The complex would replace both the Thunder Bay District Jail and the Thunder Bay Correctional Centre.
So this announcement felt like a "knee-jerk" reaction to Shawn Bradshaw, president of the OPSEU Local 708, which represents correctional officers at the Thunder Bay Correctional Centre.
He said, "the plan has been sort of bandied around, but no real hard commitment, no real sharing of information and…there's a whole lot of input that we're not being involved in at a ministerial level."
Bradshaw says he also doubts the facilities will be ready for their intended use according to the province's plan.
"I don't believe it. Be operational by spring 2022? Cut the pipe dream, we're already at the end of 2020."
He added persistent staffing issues, which have been exacerbated by COVID-19 restrictions in the correctional facilities and challenges with recruiting and training new staff, will determine how effective the new spaces will be.
"We can't run programs without staff. So all these things that they're attributing on the back end [like additional programming] can't happen until we have a staffing model that complements that."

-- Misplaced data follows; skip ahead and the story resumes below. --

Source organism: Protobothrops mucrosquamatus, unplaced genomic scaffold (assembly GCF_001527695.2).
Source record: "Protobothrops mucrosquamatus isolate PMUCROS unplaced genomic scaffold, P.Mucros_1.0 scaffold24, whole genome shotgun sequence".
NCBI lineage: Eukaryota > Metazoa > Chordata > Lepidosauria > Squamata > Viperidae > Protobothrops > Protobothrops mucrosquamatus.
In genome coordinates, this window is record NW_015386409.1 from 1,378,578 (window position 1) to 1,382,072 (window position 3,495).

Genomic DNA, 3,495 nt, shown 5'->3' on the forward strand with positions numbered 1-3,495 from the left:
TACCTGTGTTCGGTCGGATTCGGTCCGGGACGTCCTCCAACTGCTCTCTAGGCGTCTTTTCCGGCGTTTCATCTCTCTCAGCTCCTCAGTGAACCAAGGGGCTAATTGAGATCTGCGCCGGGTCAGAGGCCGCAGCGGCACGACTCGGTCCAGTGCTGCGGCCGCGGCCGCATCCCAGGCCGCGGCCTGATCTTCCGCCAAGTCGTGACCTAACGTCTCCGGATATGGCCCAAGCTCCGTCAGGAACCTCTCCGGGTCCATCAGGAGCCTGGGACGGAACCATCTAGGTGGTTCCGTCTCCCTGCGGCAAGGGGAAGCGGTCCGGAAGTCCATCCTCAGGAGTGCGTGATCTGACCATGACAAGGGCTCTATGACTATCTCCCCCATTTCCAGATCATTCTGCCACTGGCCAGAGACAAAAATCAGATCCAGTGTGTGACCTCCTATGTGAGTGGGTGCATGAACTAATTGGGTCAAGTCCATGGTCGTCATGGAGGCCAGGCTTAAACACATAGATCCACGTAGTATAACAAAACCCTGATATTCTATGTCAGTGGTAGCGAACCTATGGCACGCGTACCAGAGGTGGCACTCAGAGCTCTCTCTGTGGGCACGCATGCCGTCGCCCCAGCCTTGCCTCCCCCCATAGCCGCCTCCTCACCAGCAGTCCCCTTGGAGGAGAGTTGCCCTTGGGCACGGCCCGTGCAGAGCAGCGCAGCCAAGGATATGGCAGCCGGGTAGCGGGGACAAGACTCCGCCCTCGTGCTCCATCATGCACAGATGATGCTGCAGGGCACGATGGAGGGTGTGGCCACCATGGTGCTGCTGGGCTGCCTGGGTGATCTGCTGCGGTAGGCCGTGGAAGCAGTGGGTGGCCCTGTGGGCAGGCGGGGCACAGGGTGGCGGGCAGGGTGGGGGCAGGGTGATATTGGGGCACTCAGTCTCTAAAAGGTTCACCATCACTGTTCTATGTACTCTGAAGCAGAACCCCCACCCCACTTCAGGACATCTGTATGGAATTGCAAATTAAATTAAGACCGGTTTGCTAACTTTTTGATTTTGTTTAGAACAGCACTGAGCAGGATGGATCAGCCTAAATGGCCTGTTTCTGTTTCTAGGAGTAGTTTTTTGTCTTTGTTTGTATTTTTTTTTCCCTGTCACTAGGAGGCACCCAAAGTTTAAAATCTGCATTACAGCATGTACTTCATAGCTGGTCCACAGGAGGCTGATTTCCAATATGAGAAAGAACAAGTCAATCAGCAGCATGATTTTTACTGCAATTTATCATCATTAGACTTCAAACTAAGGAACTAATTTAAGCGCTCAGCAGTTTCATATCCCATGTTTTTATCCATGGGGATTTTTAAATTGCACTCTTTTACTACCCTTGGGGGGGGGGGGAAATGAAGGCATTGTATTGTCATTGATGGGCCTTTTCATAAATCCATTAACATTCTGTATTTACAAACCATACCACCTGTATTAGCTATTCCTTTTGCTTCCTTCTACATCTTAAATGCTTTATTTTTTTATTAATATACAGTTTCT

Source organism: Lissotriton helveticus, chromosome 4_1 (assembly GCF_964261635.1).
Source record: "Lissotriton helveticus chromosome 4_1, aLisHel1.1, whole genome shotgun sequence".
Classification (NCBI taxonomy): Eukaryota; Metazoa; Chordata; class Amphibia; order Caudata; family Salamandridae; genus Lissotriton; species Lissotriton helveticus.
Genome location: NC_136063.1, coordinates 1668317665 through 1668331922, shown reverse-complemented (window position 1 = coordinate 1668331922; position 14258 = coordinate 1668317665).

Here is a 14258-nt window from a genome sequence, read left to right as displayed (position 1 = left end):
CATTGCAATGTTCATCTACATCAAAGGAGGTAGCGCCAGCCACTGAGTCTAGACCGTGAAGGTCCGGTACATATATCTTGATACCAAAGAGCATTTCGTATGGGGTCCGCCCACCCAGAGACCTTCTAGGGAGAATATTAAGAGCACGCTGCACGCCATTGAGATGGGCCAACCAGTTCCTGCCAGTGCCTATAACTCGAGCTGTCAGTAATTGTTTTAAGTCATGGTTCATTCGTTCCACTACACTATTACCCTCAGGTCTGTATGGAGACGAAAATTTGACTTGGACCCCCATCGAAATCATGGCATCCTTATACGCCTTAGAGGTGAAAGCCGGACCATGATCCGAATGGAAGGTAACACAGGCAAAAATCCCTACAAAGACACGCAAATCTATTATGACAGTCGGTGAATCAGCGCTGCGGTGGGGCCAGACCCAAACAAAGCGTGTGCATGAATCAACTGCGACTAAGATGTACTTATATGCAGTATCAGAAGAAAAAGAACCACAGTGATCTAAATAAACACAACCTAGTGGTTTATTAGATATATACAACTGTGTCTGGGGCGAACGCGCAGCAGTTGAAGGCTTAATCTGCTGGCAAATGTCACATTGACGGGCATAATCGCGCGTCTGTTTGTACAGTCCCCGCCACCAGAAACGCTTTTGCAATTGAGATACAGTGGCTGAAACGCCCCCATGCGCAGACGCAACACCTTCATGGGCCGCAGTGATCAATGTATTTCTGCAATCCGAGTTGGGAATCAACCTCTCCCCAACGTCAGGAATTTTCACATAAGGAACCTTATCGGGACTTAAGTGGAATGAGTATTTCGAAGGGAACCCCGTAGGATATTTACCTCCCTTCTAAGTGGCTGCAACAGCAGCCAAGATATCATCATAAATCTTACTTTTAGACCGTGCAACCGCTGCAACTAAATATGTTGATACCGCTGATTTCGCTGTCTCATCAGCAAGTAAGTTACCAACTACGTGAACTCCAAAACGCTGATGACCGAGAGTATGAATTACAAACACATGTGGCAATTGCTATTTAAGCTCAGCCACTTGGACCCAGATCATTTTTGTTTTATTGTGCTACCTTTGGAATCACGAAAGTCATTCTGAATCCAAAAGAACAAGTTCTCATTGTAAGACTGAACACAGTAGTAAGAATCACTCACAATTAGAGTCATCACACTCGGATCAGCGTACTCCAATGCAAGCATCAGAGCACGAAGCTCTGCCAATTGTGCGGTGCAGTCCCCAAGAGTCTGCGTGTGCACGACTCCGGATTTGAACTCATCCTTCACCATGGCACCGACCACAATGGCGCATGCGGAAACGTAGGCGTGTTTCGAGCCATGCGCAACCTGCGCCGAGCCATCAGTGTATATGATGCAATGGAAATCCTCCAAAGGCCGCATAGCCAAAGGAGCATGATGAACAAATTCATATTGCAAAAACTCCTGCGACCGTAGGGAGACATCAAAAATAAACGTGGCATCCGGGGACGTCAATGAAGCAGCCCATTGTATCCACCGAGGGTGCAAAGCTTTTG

Indigenous leaders demand improvements to justice system, alternatives to incarceration
Following the death of his nephew Kevin Mamakwa at the Thunder Bay Jail in June 2020, the ninth person to have died at the jail since 2002, NDP Member of Provincial Parliament Sol Mamakwa demanded the immediate closure of the Thunder Bay District Jail.
"This jail is not safe. And whether it's another facility or not…it's not addressing the system," Mamakwa said, adding "a new jail alone is not the final solution, right? We need to be able to see real transformation in a way with prisons less packed, with things like alternative sentencing, dealing with the root cause of crime."
Derek Fox, a Deputy Grand Chief with the Nishnawbe Aski Nation, welcomed the announcement of the expansions with some "optimism," but also called for more work to find alternative solutions to address the "deeply rooted issues…that may be out of our control when it comes to the crimes being committed."
"I think if you're able to provide that interim measure for the safety of all those in our facilities while we continue to work on the long-term solutions, I think that's better than the status quo."
Fox pointed to ongoing work to develop the Kenora Justice Centre, an initiative created with the support of the provincial government that is designed to reduce crime rates and address root causes of the over-representation of Indigenous people in the criminal justice system, as an example of efforts to create alternative solutions